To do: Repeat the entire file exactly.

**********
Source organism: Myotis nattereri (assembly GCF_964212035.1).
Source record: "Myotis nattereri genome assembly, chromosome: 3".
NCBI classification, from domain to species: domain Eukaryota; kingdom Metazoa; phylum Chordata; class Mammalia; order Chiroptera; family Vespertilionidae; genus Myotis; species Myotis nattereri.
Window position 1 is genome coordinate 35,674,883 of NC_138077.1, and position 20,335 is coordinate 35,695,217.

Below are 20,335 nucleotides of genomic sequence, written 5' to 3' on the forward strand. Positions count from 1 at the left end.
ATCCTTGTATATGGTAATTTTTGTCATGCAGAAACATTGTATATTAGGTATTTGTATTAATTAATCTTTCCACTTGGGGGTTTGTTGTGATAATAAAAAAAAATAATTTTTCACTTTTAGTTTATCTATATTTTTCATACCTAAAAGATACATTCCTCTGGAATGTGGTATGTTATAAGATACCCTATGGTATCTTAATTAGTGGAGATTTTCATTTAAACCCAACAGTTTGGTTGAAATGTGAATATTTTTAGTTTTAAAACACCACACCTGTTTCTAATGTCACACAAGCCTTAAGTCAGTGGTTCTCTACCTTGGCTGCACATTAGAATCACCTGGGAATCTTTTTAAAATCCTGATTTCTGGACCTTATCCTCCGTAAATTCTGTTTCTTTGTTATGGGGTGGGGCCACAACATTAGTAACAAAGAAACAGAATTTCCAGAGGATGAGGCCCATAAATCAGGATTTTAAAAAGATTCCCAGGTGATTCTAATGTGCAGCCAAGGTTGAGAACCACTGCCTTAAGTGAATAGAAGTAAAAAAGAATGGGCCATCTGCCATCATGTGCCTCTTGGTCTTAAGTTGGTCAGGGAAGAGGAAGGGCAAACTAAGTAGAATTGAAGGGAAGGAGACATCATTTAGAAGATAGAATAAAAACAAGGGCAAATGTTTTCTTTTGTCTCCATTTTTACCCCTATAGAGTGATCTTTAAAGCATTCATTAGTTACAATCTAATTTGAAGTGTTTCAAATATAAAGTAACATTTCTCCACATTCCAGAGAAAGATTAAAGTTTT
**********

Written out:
Source organism: Myotis nattereri (assembly GCF_964212035.1).
Source record: "Myotis nattereri genome assembly, chromosome: 3".
NCBI classification, from domain to species: domain Eukaryota; kingdom Metazoa; phylum Chordata; class Mammalia; order Chiroptera; family Vespertilionidae; genus Myotis; species Myotis nattereri.
Window position 1 is genome coordinate 35,674,883 of NC_138077.1, and position 20,335 is coordinate 35,695,217.

Below are 20,335 nucleotides of genomic sequence, written 5' to 3' on the forward strand. Positions count from 1 at the left end.
ATCCTTGTATATGGTAATTTTTGTCATGCAGAAACATTGTATATTAGGTATTTGTATTAATTAATCTTTCCACTTGGGGGTTTGTTGTGATAATAAAAAAAAATAATTTTTCACTTTTAGTTTATCTATATTTTTCATACCTAAAAGATACATTCCTCTGGAATGTGGTATGTTATAAGATACCCTATGGTATCTTAATTAGTGGAGATTTTCATTTAAACCCAACAGTTTGGTTGAAATGTGAATATTTTTAGTTTTAAAACACCACACCTGTTTCTAATGTCACACAAGCCTTAAGTCAGTGGTTCTCTACCTTGGCTGCACATTAGAATCACCTGGGAATCTTTTTAAAATCCTGATTTCTGGACCTTATCCTCCGTAAATTCTGTTTCTTTGTTATGGGGTGGGGCCACAACATTAGTAACAAAGAAACAGAATTTCCAGAGGATGAGGCCCATAAATCAGGATTTTAAAAAGATTCCCAGGTGATTCTAATGTGCAGCCAAGGTTGAGAACCACTGCCTTAAGTGAATAGAAGTAAAAAAGAATGGGCCATCTGCCATCATGTGCCTCTTGGTCTTAAGTTGGTCAGGGAAGAGGAAGGGCAAACTAAGTAGAATTGAAGGGAAGGAGACATCATTTAGAAGATAGAATAAAAACAAGGGCAAATGTTTTCTTTTGTCTCCATTTTTACCCCTATAGAGTGATCTTTAAAGCATTCATTAGTTACAATCTAATTTGAAGTGTTTCAAATATAAAGTAACATTTCTCCACATTCCAGAGAAAGATTAAAGTTTT